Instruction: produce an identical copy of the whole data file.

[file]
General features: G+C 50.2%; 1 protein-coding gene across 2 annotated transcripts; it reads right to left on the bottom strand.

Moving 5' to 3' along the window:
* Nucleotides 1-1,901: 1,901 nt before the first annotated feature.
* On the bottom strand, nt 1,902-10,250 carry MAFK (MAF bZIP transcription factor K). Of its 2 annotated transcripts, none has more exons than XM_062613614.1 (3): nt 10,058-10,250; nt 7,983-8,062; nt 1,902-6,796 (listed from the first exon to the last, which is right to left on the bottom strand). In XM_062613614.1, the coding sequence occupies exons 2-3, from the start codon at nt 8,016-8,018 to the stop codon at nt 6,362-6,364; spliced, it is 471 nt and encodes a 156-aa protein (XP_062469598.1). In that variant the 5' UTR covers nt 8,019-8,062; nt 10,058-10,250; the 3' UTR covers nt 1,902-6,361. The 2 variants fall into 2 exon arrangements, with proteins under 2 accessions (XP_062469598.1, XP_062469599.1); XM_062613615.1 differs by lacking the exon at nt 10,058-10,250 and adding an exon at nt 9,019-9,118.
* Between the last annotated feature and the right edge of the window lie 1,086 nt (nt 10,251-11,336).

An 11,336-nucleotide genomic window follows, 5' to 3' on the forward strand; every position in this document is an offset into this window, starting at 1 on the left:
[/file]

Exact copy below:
General features: G+C 50.2%; 1 protein-coding gene across 2 annotated transcripts; it reads right to left on the bottom strand.

Moving 5' to 3' along the window:
* Nucleotides 1-1,901: 1,901 nt before the first annotated feature.
* On the bottom strand, nt 1,902-10,250 carry MAFK (MAF bZIP transcription factor K). Of its 2 annotated transcripts, none has more exons than XM_062613614.1 (3): nt 10,058-10,250; nt 7,983-8,062; nt 1,902-6,796 (listed from the first exon to the last, which is right to left on the bottom strand). In XM_062613614.1, the coding sequence occupies exons 2-3, from the start codon at nt 8,016-8,018 to the stop codon at nt 6,362-6,364; spliced, it is 471 nt and encodes a 156-aa protein (XP_062469598.1). In that variant the 5' UTR covers nt 8,019-8,062; nt 10,058-10,250; the 3' UTR covers nt 1,902-6,361. The 2 variants fall into 2 exon arrangements, with proteins under 2 accessions (XP_062469598.1, XP_062469599.1); XM_062613615.1 differs by lacking the exon at nt 10,058-10,250 and adding an exon at nt 9,019-9,118.
* Between the last annotated feature and the right edge of the window lie 1,086 nt (nt 10,251-11,336).

An 11,336-nucleotide genomic window follows, 5' to 3' on the forward strand; every position in this document is an offset into this window, starting at 1 on the left: